Jake: Go on Youtube, there’s probably a million! That reminds me of a funny story someone was telling me the other day – they were watching the audition part of American Idol the other day, and some guy comes in, and when the judges ask him what he’s going to sing, he says: “I’m going to do a gospel song, um, its from the movie ‘Shrek’ and its called ‘Hallelujah’!”

[laughs] A gospel song from Shrek! Wow. Its amazing how some classics can be lost I translation!

Jake: And J-Lo just went [pulls baffled face]

*Here is the link to the mentioned audition:

I suppose in some ways, we’re at that point now where there are these amazing classic songs that people are covering; and the younger section of society are not old enough to know the original songs so they think these covers are ‘originals’! “If Tomorrow Never Comes” being sung by Ronan Keating; Avril Lavigne singing “Knocking on Heaven’s Door” and a stack of Beatles and Cat Stevens tunes being covered by every boyband and their dog! I guess regardless of how people discover these songs, its good that the music is still being appreciated… albeit in young peoples ignorance of the songs original situation and composer…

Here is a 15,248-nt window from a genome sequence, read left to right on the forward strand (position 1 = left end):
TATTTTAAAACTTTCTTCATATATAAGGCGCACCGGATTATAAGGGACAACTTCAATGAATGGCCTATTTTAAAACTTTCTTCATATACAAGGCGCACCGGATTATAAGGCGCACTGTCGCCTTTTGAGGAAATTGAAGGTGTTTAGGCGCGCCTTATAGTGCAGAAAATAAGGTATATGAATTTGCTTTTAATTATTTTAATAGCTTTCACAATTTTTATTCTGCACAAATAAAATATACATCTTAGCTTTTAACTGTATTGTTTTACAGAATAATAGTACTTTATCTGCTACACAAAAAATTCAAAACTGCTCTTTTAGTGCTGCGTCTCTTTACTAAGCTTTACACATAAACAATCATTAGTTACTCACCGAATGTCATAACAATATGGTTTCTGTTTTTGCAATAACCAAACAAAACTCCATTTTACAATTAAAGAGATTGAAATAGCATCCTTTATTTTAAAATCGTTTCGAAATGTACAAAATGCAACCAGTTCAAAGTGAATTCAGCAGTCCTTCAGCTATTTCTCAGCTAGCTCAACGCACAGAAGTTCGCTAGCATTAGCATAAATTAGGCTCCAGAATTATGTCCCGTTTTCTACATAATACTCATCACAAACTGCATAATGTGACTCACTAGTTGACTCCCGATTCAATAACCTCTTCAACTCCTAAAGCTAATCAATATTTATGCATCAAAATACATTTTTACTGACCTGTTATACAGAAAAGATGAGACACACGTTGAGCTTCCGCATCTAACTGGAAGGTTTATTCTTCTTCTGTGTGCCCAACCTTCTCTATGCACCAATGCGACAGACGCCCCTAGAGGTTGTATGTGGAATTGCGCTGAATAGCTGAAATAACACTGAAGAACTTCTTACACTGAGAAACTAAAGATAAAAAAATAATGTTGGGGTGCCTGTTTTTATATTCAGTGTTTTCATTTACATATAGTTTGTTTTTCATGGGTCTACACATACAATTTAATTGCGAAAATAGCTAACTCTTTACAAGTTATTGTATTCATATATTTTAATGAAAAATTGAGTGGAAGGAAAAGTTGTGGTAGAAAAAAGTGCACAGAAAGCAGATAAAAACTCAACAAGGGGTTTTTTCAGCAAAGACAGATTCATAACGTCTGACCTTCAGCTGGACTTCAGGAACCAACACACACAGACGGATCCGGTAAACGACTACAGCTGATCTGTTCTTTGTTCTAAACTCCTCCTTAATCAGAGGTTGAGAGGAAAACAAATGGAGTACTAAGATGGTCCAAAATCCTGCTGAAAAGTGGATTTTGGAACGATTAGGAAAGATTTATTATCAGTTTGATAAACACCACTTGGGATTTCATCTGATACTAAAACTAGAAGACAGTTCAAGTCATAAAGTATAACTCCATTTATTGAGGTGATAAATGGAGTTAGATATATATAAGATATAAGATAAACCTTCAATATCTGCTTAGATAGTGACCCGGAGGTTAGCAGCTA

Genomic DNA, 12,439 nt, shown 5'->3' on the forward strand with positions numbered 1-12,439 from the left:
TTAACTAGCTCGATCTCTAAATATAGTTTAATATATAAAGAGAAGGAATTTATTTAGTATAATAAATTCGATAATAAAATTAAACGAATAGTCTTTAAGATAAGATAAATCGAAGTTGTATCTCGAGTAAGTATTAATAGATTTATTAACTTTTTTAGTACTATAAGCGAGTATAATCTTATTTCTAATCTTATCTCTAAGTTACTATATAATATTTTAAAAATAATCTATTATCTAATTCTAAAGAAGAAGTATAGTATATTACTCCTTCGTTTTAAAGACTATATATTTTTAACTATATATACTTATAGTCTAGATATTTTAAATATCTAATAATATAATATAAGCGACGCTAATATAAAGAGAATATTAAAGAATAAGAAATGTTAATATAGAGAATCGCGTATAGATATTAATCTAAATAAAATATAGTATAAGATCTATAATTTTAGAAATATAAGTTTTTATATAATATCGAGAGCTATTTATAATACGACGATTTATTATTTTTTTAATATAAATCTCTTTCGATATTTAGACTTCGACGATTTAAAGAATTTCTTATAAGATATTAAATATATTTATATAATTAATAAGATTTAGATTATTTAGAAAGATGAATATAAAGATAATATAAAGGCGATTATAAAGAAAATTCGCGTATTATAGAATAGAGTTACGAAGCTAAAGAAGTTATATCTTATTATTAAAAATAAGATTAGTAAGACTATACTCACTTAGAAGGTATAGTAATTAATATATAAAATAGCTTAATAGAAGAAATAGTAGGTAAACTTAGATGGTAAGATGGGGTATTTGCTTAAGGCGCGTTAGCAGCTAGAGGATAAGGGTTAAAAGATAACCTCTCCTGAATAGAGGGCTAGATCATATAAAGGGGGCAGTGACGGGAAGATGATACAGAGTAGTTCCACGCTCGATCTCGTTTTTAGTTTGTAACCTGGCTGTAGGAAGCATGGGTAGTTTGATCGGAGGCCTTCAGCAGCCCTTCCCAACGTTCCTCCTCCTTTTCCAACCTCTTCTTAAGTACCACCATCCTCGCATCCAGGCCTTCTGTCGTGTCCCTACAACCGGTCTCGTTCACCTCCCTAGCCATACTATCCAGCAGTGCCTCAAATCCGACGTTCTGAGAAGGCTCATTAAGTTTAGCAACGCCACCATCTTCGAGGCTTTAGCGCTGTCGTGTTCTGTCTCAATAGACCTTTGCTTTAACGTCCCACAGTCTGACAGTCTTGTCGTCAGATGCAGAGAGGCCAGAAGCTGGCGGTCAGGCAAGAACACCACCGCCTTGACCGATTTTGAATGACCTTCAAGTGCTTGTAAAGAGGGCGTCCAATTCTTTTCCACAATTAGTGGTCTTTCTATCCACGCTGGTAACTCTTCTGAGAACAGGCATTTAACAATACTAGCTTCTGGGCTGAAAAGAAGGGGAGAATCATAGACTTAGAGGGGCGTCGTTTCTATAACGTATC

Jake: No, no – I’m not saying it’s good or bad! I am just saying it’s interesting that if you choose to do a song for your Idol audition that you wouldn’t look into it and at least make out that you know what you’re talking about – it’s so easy to find out who wrote it just by Googling it!

Adam Cohen at Union Chapel, London - photo by Rob Hargreaves, Music Vice
Adam Cohen

I suppose especially if you’re going for that one shot audition scenario.

Jake: Yeah, you want people to think you know what you’re talking about!

I wanted to just touch on your managerial role with Adam Cohen. With Adam, how did you come to manage him?

Jake: Michael who plays in Adam’s band introduced us. We have a mutual friend in LA, and Michael was talking to me about Adam..

How long ago was that?

Jake: Let’s see.. a year ago, Late September?

You said the other night, that a lot of the music that is on this new record, a lot of the songs – they were written twenty odd years ago. How is that, when we as an audience listen to the collection of songs, they come across so ‘now’, so relevant to his current act?